Imagine your reaction to being overtaken on Alpe d’Huez’s first hairpin bend by a Raleigh Chopper.
“Yeah, people weren’t always happy. They’d shake their head and mutter a few swear words.”
Dave Sims is the protagonist for the verbal outbursts that littered the switchbacks on the Alpine road when he rode up the Alpe two days ahead of the Tour de France’s arrival on July 23.
The 36-year-old, from Southport, rode 18 stages of the Tour on a modified-but-still-predominantly-original Raleigh Chopper raising money for Help for Heroes.
Assumptions that he would struggle in the high mountain passes were quickly dispelled, however, when he began breezing past riders on road bikes – including his friends who had especially flew out to France to assist him.
“My favourite was a bewildered Londoner with a strong cockney accent shouting, ‘f***ing hell, there’s some guy on a Chopper’. That made me laugh and cheered me up,” he chuckled to Cycling Weekly.
“Three of my mates came out to help on Huez but on the first hairpin bend I dropped them. I went up that climb in gear two like a man possessed.
“Huez was superb as it was the last mountain and my body had adapted to the demands I was placing on it. I reached a level of fitness that I’ve never had before and might possibly never have again.”
Sims has raised almost £8,500, almost double his target, after having his profile raised following physio treatment from Team Sky on an injured Achilles tendon that led to a meeting with Dave Brailsford and receiving a good luck voicemail off Tour champion Chris Froome.
“I was four miles into stage 14 and Jonathan, my driver in the motorhome that week, said ‘you’re riding 10 mph on a flat road. You can’t use your right leg. Just stop.’ Being told to stop was awful, I never wanted to hear that,” he recounted.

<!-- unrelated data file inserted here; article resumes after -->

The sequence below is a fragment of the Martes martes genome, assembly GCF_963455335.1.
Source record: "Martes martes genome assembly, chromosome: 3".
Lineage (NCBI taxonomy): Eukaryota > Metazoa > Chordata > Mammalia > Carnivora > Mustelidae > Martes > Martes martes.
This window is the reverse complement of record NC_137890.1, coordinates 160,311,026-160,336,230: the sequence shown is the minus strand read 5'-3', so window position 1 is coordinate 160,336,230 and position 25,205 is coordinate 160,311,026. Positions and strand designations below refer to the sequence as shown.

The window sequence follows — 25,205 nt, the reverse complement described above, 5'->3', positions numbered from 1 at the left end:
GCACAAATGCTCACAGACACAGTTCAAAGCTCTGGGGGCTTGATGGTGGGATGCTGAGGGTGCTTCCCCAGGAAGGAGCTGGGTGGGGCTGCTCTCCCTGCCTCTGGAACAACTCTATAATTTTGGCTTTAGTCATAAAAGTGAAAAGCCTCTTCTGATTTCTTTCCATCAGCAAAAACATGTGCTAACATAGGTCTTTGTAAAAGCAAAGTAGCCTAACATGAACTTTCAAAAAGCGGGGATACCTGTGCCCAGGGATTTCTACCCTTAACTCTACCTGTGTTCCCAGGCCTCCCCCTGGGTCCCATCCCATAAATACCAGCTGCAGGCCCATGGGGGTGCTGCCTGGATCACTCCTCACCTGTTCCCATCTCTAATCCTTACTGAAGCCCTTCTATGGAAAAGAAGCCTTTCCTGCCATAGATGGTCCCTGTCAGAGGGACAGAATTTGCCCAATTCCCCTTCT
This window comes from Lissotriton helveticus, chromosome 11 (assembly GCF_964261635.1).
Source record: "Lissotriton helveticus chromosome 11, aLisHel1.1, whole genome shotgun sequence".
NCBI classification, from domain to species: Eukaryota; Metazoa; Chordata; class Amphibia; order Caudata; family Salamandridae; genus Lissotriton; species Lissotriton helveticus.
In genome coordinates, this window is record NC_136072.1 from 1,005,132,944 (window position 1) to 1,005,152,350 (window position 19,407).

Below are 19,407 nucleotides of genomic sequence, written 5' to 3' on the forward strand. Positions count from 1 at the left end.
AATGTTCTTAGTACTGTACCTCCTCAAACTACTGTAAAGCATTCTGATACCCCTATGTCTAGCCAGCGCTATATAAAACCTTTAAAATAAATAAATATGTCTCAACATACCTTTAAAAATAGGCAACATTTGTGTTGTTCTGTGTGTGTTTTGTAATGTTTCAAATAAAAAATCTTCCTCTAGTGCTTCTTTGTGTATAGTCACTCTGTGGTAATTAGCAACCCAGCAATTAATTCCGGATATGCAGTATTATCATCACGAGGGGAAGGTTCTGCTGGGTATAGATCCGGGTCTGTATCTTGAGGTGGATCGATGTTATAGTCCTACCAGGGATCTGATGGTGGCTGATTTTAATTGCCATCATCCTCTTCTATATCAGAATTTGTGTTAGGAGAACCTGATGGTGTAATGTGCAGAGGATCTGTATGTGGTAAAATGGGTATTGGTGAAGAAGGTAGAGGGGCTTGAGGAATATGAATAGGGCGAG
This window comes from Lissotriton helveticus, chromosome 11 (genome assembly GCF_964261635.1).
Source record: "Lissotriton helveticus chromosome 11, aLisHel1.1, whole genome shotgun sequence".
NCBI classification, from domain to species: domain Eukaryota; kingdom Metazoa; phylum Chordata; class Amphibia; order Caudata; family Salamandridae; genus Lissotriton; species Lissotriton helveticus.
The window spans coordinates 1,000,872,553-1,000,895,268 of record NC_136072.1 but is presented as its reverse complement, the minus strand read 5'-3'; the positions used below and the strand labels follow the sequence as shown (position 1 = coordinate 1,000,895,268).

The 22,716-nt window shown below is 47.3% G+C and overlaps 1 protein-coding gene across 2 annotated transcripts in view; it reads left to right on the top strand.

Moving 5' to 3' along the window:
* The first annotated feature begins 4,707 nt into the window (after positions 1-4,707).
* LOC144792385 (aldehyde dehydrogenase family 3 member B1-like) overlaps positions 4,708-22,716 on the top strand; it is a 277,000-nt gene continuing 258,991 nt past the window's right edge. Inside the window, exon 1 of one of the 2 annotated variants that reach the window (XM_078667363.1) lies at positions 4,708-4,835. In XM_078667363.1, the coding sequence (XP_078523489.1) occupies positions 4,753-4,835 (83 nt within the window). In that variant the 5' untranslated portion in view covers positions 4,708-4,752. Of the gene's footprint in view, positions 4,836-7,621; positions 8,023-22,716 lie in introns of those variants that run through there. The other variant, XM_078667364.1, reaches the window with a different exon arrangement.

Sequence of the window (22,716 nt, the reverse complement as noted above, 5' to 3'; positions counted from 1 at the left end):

“I’d been speaking to Fran Millar who said to get in touch if we wanted anything so ringing Sky was my only option otherwise we would have had to go home.
“I rang her up and she said the physio had a slot at 7.30am so we drove 200km to meet them and they sorted me out with taping. It was brilliant.”
The qualified nutritionist says he is leaner than ever before and has no plans to hang the Chopper’s wheels up, rather he is fine-tuning plans for his ‘Everest’ attempt up Alpe d’Huez on September 27.
Achilles injury-permitting, he is to ride up the hairpin bends nine times, the vertical ascent equivalent of summiting the world’s highest mountain. “It’s going to be pretty cool to do it on the Alpe,” he added.
“Nine times is psychologically easier to deal with than 165 times up a local hill.
“If my injury is still not fully recovered then I’ll get two lads from the army cycling team to ride it and I’ll be the co-ordinator. This is just the start of the Chopper project.”
Video: Five-minute warm-up before you ride
Thank you for reading 5 articles this month* Join now for unlimited access
Enjoy your first month for just £1 / $1 / €1
*Read 5 free articles per month without a subscription
Join now for unlimited access
Try first month for just £1 / $1 / €1
Nigel Wynn worked as associate editor on CyclingWeekly.com, he worked almost single-handedly on the Cycling Weekly website in its early days. His passion for cycling, his writing and his creativity, as well as his hard work and dedication, were the original driving force behind the website’s success. Without him, CyclingWeekly.com would certainly not exist on the size and scale that it enjoys today. Nigel sadly passed away, following a brave battle with a cancer-related illness, in 2018. He was a highly valued colleague, and more importantly, n exceptional person to work with - his presence is sorely missed.
Tech of the Month August: Magnesium bikes, wheels and pedals; new Vittoria tyres and Enve's Melee road bike
Are magnesium alloys really the wonder material they're cracked up to be?
By Stefan Abram • Published
Commonwealth Games 2022: Aaron Gate wins the men's road race for New Zealand in a dramatic sprint finish
New Zealander lands a fourth gold medal at the games after beating Daryl Impey of South Africa
By Tom Thewlis • Published